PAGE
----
Piano technician Vinny Tagliarino tunes pianos in the key of cool.
His Depew living room sports a Steinway grand that was once played by Prince.
He has tuned at the Town Casino, the Glen Park Casino, the Lord Amherst, the Cloister and the Aud.
Years ago, he and Tony Bennett once held up traffic on Main Street downtown, moving a piano from the Town Casino and back again. The pedals had fallen off. “It didn’t even need to be moved,” Tagliarino said. “I said, ‘All I need are the pedals.’ He goes ‘No, no, I got 10 guys, don’t worry about it.’
Ten guys, a piano, and Tony Bennett, all in the middle of Main Street? To make stories like this all the more incredible, Tagliarino is blind.
Blind piano tuners, let alone piano technicians, are figures of legend. It is a career that has long been suggested for the blind, mainly because it involves sound over sight. Glenn Gould’s longtime piano tuner was blind. Britain is home to the Association of Blind Piano Tuners.
Tagliarino, you could argue, doesn’t need any help seeing. He sees more than almost anyone.
Running his hand along a piano, Tagliarino can tell worlds about it.
“This is between 1900 and 1910,” he guesses, in one customer’s home. Sure enough, the piano dates to 1905.
From his unique vantage point behind – or occasionally under – the piano, he enjoys a view of the world that ordinary mortals would envy. He knows, for one thing, which celebrities are naughty and which ones are nice.
Ian Anderson, of Jethro Tull, kept him waiting at the Aud for hours, on Independence Day. When he finally checked the piano, Anderson complained that three keys weren’t right.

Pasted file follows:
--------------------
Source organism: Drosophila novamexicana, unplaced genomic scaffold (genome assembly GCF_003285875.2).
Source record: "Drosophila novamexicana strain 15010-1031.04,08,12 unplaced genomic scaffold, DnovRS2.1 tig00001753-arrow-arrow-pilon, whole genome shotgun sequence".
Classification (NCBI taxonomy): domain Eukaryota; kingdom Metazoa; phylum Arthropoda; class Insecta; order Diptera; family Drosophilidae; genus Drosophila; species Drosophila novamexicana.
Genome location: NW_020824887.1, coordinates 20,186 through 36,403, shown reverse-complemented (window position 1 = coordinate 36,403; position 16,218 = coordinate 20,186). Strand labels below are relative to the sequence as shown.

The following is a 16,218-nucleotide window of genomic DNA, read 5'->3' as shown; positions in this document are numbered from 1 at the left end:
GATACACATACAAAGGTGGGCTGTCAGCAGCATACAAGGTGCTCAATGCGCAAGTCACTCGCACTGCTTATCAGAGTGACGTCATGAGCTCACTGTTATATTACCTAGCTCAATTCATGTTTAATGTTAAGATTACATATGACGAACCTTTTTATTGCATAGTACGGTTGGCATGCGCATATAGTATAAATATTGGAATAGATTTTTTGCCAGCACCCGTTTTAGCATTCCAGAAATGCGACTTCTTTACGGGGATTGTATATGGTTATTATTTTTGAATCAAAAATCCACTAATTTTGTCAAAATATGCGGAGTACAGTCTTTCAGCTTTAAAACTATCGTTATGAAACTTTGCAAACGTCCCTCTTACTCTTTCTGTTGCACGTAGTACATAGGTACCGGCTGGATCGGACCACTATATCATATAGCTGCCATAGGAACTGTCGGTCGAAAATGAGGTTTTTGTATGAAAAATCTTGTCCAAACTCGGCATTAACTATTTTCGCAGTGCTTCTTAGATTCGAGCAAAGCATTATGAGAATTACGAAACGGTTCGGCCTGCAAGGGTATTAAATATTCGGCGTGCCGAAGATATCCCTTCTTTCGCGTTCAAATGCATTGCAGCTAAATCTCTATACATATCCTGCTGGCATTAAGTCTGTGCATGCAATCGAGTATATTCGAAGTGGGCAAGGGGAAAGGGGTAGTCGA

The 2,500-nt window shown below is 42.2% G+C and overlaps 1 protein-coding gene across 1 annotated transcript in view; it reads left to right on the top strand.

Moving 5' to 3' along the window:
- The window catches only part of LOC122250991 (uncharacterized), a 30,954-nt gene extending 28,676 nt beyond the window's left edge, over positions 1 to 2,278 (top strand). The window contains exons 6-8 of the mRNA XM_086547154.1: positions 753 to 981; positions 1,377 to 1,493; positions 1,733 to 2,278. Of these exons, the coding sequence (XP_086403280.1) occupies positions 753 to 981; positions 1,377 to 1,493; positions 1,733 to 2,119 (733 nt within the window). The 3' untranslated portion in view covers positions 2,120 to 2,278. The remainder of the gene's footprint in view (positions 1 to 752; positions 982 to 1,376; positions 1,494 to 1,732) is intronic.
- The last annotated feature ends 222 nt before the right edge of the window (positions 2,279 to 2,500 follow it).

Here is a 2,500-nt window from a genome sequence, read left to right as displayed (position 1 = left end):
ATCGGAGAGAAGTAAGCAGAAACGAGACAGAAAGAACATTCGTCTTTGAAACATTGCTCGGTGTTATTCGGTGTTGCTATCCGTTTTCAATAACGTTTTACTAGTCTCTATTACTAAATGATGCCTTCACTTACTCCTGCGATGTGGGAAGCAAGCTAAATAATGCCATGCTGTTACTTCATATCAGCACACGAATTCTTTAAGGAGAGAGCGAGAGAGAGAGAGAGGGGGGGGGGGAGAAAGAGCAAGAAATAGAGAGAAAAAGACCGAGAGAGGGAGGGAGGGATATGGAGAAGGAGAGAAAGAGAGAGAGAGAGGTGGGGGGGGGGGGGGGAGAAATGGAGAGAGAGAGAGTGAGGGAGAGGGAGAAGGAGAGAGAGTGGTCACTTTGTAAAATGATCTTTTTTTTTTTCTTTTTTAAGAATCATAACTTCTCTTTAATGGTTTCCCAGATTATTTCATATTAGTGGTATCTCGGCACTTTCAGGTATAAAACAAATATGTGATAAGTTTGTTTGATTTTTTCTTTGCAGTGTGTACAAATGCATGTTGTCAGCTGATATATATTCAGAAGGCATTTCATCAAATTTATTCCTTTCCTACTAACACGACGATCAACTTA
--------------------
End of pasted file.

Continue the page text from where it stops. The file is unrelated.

“The notes were fine,” Tagliarino fumes, still angry. “So I said, give me a few minutes. I pretended to tune them.
“Then I said, ‘Call him over.’ He said, ‘Well, they’re OK now.’ I said, ‘I didn’t touch a thing.’ I walked off the stage. I’ve been around. I understand this stuff. He was a wise guy. I didn’t care for him. I don’t care who you are. If I’m right, I’m right.”
A Rick James gig at the Aud also got off to an unpromising start.
“They told me to get there early in the day,” Tagliarino remembers. “Then I find I’m waiting around, for hours. It was half an hour before the show, and they’re still blowing up balloons.”
Inconvenienced by the long wait, he charged more than his usual rate. James had no objection.
“He said, ‘I’m not even going to look at this. You guys are pretty honest,’ ” Tagliarino said. “Then he takes out this big wad of money and pays me in cash. He was so laid back. So generous.”
Fussy with the fork
At 9 a.m. on a Wednesday, Tagliarino arrives to tune the piano at the Anchor Bar. He has been the Anchor Bar’s tuner since 1960.
The bar isn’t open at that hour. And so, accompanied by Cathy, he enters through the back service entrance, threading his way past the kitchen, between industrial-sized drums of hot sauce. The Anchor Bar gets its piano tuned every three weeks. The instrument, a Samick, needs frequent tuning because it gets a workout.
“You can’t believe how hard those guys play,” Tagliarino said. “They break strings like crazy.”
He hits one note, then another, listening for the slightest waver of pitch, the slightest glitch. Cathy hands him instruments as he requests them. “She makes it easier, because she knows what I need,” he said.
He tunes the old-fashioned way.
“Get a good tuning fork” is his advice. “Mine is 60 years old, still going. I’m very, very fussy with that fork. People sometimes want to take it and try it themselves. I won’t let them. I always hit it on my knee. They bang it on a chair or something. You’re not going to do that to me. My fork is too important.”
Finishing up the tuning, Tagliarino tests the piano by playing a warm, lovely “Misty.” Told that he sounds like Errol Garner, he laughs appreciatively.
“I knew him!” he exclaims. Once, he said, they ran into each other at Birdland. Horace Silver was playing, and Garner sat in. “He yelled in front of everyone, there’s my tuner! Vinny! Vinny!” Dinah Washington was there, too. “She was beautiful.”
Local musicians love Tagliarino as much as Garner and Washington did.